It is interesting to compare this film to Nicholson’s life and career.  Schmidt is nothing like Nicholson.  Nicholson’s first important film is Easy Rider where he is playing the opposite of a Schmidt type of person---he is a rebel, an outsider.  In another film, Five Easy Pieces, he goes to a restaurant and orders a meal and gets into a confrontation with the waitress.  In About Schmidt they filmed a similar restaurant scene, only this time Schmidt is compliant and avoids the confrontation with the waitress.  It is a very symbolic scene---unfortunately it was cut from the movie.  But that is the basic message of the film---that we need to confront, we need to not just let life pass us by.  The wonderful part of the message is that we all have options and even little ones, like supporting an orphan child in Africa, can make a profound difference in our lives.

 

So, what are you doing to ensure that your life does not become like Schmidt’s life?  Remember, the years can slip on by and a boring, complacent, conservative life can sneak right up on you and bite you in the ass!

 

Last Orders

 

It is also very interesting to compare About Schmidt with another recent film set in England called Last Orders (2001).  This film has a wonderful cast.  Jack is played by Michael Caine; Vic, his friend, is an undertaker played by Tom Courtney (The Loneliness of the Long Distance Runner); Lenny, another friend and former boxer, is played by David Hemmings (Blow Up); Ray, his buddy since World War II and an inveterate better on the horses, is played by Bob Hoskins.  Ray is long divorced and has a daughter who lives in Australia.  Ray also has had an affair long ago with Jack’s wife Amy.

 

Most of the movie is about the friends taking Jack’s ashes to the ocean to throw them in which is his request---his “last orders”---and since the friends often met at a pub, the title also refers to that as the bartender says when it comes close to closing: “last orders”.  The movie is about long term relationships, about the ups and downs of those relationships, about acceptance and commitment.  Jack could never accept his only child as she was retarded.  Amy has visited her daughter regularly at the home where she was placed for 50 years.  The only times she failed to make her weekly visit was for a short period years ago when she had the affair with Ray.  At the end of the movie the ashes are thrown and we are left with the impression that Ray and Amy are going to leave England and move to Australia and live together.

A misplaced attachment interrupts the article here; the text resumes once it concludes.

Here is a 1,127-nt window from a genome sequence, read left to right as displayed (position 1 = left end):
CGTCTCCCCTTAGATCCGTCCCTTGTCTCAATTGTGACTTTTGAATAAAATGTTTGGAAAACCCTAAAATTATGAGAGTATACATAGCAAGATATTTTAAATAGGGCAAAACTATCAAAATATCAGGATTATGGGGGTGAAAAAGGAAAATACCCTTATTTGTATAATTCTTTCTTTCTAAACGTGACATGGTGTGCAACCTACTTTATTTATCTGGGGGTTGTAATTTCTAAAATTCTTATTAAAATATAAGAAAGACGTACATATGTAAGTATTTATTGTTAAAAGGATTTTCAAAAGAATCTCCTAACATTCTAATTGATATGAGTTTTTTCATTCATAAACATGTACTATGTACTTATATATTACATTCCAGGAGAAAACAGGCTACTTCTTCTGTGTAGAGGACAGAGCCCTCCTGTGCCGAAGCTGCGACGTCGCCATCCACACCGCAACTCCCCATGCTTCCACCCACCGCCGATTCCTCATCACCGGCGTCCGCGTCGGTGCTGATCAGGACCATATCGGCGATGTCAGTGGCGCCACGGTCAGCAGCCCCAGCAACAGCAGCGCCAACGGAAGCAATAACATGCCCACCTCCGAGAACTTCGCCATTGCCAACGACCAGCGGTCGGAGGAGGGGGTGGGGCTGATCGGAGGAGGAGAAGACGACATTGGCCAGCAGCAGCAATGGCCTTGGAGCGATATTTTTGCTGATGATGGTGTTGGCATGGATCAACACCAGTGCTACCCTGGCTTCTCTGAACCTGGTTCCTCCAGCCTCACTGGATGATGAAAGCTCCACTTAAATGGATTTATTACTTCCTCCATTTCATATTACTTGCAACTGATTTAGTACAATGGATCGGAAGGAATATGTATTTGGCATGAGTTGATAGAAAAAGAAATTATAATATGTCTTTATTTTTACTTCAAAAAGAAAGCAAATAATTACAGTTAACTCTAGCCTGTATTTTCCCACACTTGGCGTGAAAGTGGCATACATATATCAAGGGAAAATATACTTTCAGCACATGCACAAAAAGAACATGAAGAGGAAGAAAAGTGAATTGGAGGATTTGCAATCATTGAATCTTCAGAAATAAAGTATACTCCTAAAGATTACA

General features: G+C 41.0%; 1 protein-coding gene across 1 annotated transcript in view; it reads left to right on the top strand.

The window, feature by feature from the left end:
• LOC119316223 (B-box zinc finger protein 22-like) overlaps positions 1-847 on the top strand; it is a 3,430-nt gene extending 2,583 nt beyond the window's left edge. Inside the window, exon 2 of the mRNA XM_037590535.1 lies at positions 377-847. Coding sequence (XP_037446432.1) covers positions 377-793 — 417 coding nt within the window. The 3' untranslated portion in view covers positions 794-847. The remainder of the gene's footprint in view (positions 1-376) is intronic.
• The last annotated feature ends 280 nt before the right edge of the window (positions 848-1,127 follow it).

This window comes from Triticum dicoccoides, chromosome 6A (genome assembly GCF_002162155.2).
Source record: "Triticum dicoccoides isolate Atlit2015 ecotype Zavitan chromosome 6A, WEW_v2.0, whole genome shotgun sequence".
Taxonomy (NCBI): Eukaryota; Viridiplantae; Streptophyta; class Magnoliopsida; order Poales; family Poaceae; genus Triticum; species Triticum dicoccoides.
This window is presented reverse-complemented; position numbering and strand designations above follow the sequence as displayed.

Jack and Amy also raised a son, Vince, played by Ray Winstone, but this boy was adopted and the relationship between father and son was strained as Jack expected Vince to go into the family butcher shop business with him and instead Vince opened a successful car dealership.

 

For me this film was very different than it will be for anyone that is younger than me.  I have known these actors for many years through their films.  I have had a long and intimate relationship with each of them.  The film is based on the fine prize winning novel by Graham Swift.  In some ways it may be easier to read the book than watch the movie due to the hard to follow accents of the characters in the movie.  But if you can understand the language, the film is very rewarding and informs you about relationships that are long term.